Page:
Most standard household degreasers will use Sodium Hydroxide in them at about 3-5% solution strength. I used to get a High Alkaline Degreaser from Ecolab in the restaurant business that was around 15-20% and was considered by us at the time as bad ass degreaser - spray it on built up food grease and wait 10 minutes and then wipe off. No scrubbing at all.
Notes -

  1. Always add Hydrox to water - never water to Hydrox. Allows solution to fully dissolve and settle before putting lid and sealing container for use.
  2. As Racer stated, be careful with solutions around painted and metal surfaces (be sure to spot test first - I like the q-tip method so only a very small spot will tell me - never on aluminum, galvanized)
  3. Use warm water to mix - almost all chems (especially flake or powder) will dissolve better in warm water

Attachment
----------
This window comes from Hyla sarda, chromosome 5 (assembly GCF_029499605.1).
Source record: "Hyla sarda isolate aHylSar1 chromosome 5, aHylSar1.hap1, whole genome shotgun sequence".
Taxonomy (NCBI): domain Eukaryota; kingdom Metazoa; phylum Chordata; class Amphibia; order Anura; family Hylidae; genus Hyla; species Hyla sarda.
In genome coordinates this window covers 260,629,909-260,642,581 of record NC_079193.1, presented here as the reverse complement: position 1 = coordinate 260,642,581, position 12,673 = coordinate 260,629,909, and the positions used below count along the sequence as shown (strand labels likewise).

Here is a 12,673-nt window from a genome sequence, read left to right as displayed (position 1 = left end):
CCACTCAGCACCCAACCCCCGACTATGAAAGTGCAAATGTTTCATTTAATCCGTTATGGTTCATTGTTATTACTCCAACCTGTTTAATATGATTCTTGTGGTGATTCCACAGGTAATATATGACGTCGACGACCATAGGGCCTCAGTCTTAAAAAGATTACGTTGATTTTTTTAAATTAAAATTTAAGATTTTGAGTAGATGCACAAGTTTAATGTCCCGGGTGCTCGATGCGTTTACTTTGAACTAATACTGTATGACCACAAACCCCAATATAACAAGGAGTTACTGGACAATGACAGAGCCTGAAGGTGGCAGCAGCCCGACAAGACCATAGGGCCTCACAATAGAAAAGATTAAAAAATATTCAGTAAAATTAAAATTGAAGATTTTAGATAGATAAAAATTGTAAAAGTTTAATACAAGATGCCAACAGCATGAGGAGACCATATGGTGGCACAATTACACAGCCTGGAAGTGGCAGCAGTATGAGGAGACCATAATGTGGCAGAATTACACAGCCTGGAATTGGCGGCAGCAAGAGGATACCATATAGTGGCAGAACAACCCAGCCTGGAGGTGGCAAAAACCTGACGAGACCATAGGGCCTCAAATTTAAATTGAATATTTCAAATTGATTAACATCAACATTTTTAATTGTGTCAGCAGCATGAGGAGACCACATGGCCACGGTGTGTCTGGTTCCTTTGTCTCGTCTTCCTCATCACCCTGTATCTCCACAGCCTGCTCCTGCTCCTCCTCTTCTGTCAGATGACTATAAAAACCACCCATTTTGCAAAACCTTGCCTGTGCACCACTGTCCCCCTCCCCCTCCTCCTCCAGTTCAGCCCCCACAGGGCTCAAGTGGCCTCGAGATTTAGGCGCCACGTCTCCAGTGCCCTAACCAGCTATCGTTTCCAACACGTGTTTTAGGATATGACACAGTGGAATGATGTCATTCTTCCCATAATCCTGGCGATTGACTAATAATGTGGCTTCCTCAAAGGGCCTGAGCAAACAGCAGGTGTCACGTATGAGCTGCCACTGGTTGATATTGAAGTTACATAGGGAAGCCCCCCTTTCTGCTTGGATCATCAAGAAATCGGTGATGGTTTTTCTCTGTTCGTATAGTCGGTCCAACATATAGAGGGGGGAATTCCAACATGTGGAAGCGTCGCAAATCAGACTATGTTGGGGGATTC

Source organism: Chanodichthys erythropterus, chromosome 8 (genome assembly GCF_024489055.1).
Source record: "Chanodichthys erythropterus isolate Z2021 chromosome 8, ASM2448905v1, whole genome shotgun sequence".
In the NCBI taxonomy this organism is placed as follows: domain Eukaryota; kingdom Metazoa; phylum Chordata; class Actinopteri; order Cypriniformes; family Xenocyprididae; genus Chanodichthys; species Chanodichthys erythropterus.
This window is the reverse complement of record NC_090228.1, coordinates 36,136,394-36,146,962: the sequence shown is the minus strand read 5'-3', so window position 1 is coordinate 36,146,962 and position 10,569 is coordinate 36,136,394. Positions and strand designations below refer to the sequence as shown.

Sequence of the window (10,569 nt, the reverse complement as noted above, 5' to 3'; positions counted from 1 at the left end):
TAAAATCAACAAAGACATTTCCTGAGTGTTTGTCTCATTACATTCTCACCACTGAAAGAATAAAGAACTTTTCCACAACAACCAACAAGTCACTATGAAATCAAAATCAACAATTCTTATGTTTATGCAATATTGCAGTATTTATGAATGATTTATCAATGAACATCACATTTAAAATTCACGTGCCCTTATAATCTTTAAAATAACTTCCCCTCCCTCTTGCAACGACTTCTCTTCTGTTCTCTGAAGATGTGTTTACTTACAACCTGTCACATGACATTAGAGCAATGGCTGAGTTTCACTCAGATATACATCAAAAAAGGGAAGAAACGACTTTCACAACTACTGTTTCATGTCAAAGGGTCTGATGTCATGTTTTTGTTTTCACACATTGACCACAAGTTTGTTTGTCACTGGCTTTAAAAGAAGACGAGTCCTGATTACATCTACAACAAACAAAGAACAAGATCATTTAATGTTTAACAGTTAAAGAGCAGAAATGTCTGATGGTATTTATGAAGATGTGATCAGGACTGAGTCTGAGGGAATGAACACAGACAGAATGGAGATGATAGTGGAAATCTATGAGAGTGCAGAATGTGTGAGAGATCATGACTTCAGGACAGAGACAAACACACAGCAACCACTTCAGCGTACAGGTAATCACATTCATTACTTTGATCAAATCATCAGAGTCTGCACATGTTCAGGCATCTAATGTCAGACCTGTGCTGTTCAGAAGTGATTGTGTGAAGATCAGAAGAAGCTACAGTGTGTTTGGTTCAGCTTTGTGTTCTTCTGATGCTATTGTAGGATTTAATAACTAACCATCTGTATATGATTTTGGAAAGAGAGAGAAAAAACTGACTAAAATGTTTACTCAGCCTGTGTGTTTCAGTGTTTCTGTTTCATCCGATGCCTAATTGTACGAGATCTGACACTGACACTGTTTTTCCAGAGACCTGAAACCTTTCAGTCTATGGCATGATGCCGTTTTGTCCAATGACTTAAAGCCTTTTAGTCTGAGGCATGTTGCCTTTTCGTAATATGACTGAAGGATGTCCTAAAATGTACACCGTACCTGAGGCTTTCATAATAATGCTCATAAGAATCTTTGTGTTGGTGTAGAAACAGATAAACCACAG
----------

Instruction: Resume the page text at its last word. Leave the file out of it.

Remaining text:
4. Wear PPE - rubber gloves, eye protection, etc. No one expects a splash or spill but can be life changing (how would your like be if you were blind in one eye?)
  5. Work small to big - start will low dilution rates and get to know the chemical first. Take time to work your way up.
  6. I like to do my chemical mixing in the middle of my back yard. Well ventilated, plenty of room around and no one else around, just in case. In fact I put a tarp down with 4x4 under the edges to create something of a containment area - again just in case.
  7. When working with Hydroxides (Sodium or Potassium), keep a gal of plain white vinegar around. It instantly neutralizes the chemical. If you do splash a highly concentrated solution on your skin, you will want it ASAP.